Those interested must submit an application to the government-approved VTP, and within 90 days, the applicant will be informed about the status of his or her application. The District Skill Development Authority has been given the responsibility of overseeing and supervising the implementation of the programme in each district.
Additionally, a well-planned mobilisation outreach calendar at the district and block level ensures that information about the livelihood colleges reaches those at the bottom of the social pyramid. Post the mobilisation programme, beneficiaries are often identified and given counselling at the block and district level, registered on the CSSDA portal and allocated a VTP from the closest location. The user-friendly website and the transparent and paperless documentation process make it fairly simple for the beneficiaries to enrol themselves and participate in the training programme.
Getting skilled to tap newer opportunities
Nitish Kumar worked at a computer store in Raipur. When the business owner shut shop to open up a garment store, Nitish was given the option of either finding employment elsewhere or working as a salesperson in the new shop. Nitish chose the former option, but found it difficult to get a job. It was then that he got to know about the skill development programme. He came to Pratham Arora Center for learning (PACE), Chhattisgarh, a training centre affiliated to the National Skill Development Corporation and a key delivery centre of the State Government’s Skill Development Programme. Speaking to the facilitators and seniors about future prospects of doing a course at PACE he realised that in addition to placement opportunities, the course could open up the possibility of him becoming a micro-entrepreneur and starting his own venture. So, while he plans to take up a job immediately, he also plans to start his own venture after a year or two. Nitish has enrolled himself for an electrical and welding course at the college.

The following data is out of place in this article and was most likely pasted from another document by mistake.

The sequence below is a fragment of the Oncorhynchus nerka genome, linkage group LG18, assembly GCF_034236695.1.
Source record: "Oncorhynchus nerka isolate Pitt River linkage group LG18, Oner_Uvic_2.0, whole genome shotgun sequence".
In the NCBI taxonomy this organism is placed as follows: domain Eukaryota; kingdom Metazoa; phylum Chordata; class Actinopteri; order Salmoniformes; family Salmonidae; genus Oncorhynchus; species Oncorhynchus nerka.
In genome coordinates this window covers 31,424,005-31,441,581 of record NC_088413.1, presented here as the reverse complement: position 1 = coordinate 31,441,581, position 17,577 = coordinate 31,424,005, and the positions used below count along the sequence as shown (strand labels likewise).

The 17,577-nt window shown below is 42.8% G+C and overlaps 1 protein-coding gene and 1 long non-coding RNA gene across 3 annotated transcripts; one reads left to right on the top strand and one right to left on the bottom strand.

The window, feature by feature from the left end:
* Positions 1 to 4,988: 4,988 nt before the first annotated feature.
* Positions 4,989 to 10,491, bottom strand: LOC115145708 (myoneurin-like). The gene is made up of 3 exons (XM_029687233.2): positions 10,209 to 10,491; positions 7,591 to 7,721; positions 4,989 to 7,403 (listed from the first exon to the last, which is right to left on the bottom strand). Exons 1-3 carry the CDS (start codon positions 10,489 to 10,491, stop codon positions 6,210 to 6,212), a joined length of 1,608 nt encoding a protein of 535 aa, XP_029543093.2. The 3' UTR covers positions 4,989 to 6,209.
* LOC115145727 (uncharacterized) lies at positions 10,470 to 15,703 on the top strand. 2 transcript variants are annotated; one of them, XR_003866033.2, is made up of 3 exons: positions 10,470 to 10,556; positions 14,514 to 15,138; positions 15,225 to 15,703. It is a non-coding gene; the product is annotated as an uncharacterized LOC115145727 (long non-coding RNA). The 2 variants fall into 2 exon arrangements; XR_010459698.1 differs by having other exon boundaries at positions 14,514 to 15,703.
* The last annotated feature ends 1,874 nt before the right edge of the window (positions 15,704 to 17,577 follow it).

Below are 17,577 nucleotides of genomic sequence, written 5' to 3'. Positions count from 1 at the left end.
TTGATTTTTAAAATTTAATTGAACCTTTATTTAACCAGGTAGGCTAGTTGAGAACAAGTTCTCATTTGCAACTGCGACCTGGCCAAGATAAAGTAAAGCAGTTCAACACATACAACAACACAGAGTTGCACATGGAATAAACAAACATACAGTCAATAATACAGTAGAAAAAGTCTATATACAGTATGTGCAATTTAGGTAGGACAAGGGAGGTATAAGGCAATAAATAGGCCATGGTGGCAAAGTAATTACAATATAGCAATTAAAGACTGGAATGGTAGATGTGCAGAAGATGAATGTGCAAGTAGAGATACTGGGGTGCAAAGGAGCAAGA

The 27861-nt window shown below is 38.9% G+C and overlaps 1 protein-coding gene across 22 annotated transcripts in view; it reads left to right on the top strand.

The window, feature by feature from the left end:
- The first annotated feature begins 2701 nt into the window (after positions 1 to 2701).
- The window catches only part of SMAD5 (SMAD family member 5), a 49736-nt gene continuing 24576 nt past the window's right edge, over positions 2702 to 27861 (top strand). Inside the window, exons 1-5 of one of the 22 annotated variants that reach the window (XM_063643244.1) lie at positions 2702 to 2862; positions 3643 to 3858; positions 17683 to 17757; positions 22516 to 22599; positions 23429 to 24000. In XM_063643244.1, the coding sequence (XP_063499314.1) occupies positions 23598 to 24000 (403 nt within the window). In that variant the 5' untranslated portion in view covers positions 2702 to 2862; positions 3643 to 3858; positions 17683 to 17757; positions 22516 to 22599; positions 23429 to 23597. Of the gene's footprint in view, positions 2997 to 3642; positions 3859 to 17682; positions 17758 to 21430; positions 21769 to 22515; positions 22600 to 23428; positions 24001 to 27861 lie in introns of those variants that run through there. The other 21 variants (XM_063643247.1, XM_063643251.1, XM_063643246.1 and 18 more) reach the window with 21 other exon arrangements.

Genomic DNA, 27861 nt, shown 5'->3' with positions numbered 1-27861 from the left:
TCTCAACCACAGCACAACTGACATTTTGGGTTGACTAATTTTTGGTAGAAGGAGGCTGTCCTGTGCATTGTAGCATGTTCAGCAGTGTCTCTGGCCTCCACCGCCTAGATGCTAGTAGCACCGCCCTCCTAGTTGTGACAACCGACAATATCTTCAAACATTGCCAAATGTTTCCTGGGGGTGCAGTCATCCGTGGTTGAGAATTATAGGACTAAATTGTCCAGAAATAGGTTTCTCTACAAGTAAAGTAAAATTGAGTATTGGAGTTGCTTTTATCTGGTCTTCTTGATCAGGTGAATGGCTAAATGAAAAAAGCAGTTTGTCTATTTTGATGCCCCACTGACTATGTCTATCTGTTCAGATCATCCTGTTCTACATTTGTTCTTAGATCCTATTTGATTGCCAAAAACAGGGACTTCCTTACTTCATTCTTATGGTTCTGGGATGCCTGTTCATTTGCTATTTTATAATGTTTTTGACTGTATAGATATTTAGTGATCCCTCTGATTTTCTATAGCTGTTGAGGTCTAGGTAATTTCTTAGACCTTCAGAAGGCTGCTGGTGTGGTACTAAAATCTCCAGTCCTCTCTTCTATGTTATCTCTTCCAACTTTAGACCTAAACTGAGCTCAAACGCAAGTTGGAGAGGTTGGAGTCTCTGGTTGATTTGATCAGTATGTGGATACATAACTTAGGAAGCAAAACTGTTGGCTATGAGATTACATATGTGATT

See what students like Nitish have to say about being part of PACE and why the skill development programme is a great opportunity.
CSSDA has instituted livelihood colleges in all the 27 districts in the state, where youth get skill enhancement training. Following this, they either get employment in recognised enterprises or go on to become micro entrepreneurs. The colleges also have hostel facilities so even youth from remote villages can attend.
The district livelihood colleges are the designated partner for the Pradhan Mantri Kaushal Vikas Yojana (PMKVY) scheme, the flagship scheme of the Ministry of Skill Development & Entrepreneurship (MSDE), aimed at enabling a large number of Indian youth to take up industry-relevant skill training.